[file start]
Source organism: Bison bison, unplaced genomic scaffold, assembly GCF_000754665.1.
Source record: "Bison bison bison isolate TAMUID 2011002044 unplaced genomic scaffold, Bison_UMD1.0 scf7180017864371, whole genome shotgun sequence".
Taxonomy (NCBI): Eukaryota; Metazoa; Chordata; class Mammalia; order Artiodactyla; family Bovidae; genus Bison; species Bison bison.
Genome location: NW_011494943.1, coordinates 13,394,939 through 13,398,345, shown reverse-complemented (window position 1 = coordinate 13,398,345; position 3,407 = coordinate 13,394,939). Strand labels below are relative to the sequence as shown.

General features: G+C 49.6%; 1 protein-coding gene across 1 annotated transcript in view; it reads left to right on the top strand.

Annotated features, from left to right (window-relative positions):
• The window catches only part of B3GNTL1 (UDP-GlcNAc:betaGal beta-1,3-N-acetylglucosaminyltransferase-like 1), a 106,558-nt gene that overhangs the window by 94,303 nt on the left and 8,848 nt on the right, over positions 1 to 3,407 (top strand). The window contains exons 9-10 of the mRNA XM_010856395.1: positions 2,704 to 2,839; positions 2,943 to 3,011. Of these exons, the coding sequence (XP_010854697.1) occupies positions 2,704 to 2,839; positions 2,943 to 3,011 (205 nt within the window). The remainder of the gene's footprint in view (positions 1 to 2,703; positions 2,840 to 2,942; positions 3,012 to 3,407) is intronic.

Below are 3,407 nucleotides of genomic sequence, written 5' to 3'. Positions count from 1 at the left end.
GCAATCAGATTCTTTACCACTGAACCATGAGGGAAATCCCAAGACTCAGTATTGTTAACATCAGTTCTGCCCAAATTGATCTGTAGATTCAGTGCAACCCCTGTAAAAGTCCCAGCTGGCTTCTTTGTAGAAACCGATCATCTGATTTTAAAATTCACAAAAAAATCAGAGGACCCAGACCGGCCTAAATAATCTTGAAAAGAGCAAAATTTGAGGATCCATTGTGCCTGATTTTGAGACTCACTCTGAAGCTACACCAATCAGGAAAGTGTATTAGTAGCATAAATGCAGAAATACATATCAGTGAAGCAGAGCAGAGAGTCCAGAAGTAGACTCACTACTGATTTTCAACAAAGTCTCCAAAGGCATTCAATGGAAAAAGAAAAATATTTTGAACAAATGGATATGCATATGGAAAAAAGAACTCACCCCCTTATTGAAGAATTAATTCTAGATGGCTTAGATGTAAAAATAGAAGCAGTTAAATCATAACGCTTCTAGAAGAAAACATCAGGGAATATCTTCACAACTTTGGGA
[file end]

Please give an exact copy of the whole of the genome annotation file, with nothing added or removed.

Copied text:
Source organism: Bison bison, unplaced genomic scaffold, assembly GCF_000754665.1.
Source record: "Bison bison bison isolate TAMUID 2011002044 unplaced genomic scaffold, Bison_UMD1.0 scf7180017864371, whole genome shotgun sequence".
Taxonomy (NCBI): Eukaryota; Metazoa; Chordata; class Mammalia; order Artiodactyla; family Bovidae; genus Bison; species Bison bison.
Genome location: NW_011494943.1, coordinates 13,394,939 through 13,398,345, shown reverse-complemented (window position 1 = coordinate 13,398,345; position 3,407 = coordinate 13,394,939). Strand labels below are relative to the sequence as shown.

General features: G+C 49.6%; 1 protein-coding gene across 1 annotated transcript in view; it reads left to right on the top strand.

Annotated features, from left to right (window-relative positions):
• The window catches only part of B3GNTL1 (UDP-GlcNAc:betaGal beta-1,3-N-acetylglucosaminyltransferase-like 1), a 106,558-nt gene that overhangs the window by 94,303 nt on the left and 8,848 nt on the right, over positions 1 to 3,407 (top strand). The window contains exons 9-10 of the mRNA XM_010856395.1: positions 2,704 to 2,839; positions 2,943 to 3,011. Of these exons, the coding sequence (XP_010854697.1) occupies positions 2,704 to 2,839; positions 2,943 to 3,011 (205 nt within the window). The remainder of the gene's footprint in view (positions 1 to 2,703; positions 2,840 to 2,942; positions 3,012 to 3,407) is intronic.

Below are 3,407 nucleotides of genomic sequence, written 5' to 3'. Positions count from 1 at the left end.
GCAATCAGATTCTTTACCACTGAACCATGAGGGAAATCCCAAGACTCAGTATTGTTAACATCAGTTCTGCCCAAATTGATCTGTAGATTCAGTGCAACCCCTGTAAAAGTCCCAGCTGGCTTCTTTGTAGAAACCGATCATCTGATTTTAAAATTCACAAAAAAATCAGAGGACCCAGACCGGCCTAAATAATCTTGAAAAGAGCAAAATTTGAGGATCCATTGTGCCTGATTTTGAGACTCACTCTGAAGCTACACCAATCAGGAAAGTGTATTAGTAGCATAAATGCAGAAATACATATCAGTGAAGCAGAGCAGAGAGTCCAGAAGTAGACTCACTACTGATTTTCAACAAAGTCTCCAAAGGCATTCAATGGAAAAAGAAAAATATTTTGAACAAATGGATATGCATATGGAAAAAAGAACTCACCCCCTTATTGAAGAATTAATTCTAGATGGCTTAGATGTAAAAATAGAAGCAGTTAAATCATAACGCTTCTAGAAGAAAACATCAGGGAATATCTTCACAACTTTGGGA